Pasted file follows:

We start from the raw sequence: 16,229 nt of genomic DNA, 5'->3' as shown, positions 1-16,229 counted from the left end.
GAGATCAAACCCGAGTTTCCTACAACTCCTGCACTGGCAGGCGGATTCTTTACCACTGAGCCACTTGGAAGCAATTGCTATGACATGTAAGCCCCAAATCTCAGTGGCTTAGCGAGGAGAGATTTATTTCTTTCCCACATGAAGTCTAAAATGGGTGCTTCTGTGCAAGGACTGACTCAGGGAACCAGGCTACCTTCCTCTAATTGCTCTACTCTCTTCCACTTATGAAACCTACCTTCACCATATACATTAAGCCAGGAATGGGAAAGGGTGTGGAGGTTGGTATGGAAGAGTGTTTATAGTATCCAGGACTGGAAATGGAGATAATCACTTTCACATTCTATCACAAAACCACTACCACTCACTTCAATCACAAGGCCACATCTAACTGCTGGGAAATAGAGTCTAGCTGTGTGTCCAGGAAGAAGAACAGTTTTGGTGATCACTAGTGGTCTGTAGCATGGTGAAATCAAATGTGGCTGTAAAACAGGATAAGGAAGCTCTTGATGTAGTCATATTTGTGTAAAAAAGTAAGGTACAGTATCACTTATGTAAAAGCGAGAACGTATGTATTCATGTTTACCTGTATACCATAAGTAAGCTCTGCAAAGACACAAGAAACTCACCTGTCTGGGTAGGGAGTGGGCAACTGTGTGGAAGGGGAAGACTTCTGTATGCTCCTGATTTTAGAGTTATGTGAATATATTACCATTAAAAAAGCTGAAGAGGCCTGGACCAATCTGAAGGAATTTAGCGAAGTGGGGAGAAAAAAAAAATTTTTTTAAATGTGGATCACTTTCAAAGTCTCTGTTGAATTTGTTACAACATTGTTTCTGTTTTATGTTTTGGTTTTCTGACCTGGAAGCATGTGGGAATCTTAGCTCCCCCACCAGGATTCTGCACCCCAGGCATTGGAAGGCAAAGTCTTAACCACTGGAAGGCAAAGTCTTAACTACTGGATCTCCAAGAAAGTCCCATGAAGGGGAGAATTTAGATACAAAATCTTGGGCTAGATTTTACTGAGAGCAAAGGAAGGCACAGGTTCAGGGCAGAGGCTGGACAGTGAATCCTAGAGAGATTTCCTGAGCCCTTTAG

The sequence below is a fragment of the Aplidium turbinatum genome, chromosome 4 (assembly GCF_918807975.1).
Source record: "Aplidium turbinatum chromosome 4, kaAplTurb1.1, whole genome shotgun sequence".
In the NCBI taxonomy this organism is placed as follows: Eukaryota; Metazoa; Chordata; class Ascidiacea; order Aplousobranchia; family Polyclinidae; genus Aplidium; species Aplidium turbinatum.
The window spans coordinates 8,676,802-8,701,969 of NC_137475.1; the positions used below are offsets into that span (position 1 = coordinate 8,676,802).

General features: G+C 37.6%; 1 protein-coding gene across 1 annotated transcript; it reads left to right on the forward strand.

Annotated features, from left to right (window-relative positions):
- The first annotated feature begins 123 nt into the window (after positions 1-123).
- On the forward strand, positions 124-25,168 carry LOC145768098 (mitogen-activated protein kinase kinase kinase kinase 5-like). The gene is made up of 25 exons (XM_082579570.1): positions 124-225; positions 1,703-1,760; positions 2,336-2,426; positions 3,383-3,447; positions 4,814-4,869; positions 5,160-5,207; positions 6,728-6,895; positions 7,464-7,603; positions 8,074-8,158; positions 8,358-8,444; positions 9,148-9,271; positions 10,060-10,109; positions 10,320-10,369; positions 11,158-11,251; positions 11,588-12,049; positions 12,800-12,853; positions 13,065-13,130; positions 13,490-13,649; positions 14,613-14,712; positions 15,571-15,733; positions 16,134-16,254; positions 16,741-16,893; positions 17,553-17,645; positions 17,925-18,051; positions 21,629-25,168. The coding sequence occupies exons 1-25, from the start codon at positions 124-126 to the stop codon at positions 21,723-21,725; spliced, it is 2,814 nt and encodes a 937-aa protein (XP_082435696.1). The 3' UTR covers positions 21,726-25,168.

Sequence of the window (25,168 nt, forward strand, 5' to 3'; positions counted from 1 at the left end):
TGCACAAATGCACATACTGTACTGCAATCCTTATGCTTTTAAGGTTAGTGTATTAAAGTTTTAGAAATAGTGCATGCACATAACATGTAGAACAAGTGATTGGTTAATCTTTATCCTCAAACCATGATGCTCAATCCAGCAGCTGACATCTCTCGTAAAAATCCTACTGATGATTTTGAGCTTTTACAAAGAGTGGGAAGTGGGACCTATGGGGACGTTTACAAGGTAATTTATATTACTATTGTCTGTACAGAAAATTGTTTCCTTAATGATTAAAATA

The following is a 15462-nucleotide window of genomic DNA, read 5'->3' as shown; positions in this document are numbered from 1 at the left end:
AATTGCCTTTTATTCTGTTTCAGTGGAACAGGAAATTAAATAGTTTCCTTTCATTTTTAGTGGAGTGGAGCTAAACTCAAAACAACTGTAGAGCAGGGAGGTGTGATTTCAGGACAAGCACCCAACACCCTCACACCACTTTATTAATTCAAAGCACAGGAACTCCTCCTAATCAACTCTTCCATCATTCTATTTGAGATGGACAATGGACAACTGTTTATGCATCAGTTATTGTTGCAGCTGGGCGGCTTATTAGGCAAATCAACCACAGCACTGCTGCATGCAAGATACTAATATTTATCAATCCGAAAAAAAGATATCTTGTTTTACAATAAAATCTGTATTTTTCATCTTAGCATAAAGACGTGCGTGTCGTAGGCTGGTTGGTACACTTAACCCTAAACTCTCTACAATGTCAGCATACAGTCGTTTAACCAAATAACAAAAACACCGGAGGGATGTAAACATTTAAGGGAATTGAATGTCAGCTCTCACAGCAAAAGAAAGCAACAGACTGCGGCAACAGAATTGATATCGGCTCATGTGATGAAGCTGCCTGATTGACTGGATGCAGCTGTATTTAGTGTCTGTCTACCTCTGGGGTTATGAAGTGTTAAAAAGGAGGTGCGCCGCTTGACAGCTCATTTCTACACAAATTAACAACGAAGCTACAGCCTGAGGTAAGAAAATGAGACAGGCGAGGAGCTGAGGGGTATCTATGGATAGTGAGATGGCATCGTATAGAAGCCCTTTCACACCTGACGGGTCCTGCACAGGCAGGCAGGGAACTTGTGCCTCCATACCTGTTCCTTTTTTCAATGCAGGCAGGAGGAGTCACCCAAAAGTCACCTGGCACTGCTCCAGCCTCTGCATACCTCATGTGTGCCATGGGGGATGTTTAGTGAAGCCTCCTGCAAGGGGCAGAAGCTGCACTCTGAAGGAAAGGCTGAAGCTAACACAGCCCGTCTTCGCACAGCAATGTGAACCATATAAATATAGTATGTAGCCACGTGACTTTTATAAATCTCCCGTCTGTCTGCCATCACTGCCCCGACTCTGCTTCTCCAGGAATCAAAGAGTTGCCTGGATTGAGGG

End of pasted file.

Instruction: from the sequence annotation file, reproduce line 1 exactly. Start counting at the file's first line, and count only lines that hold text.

We start from the raw sequence: 16,229 nt of genomic DNA, 5'->3' as shown, positions 1-16,229 counted from the left end.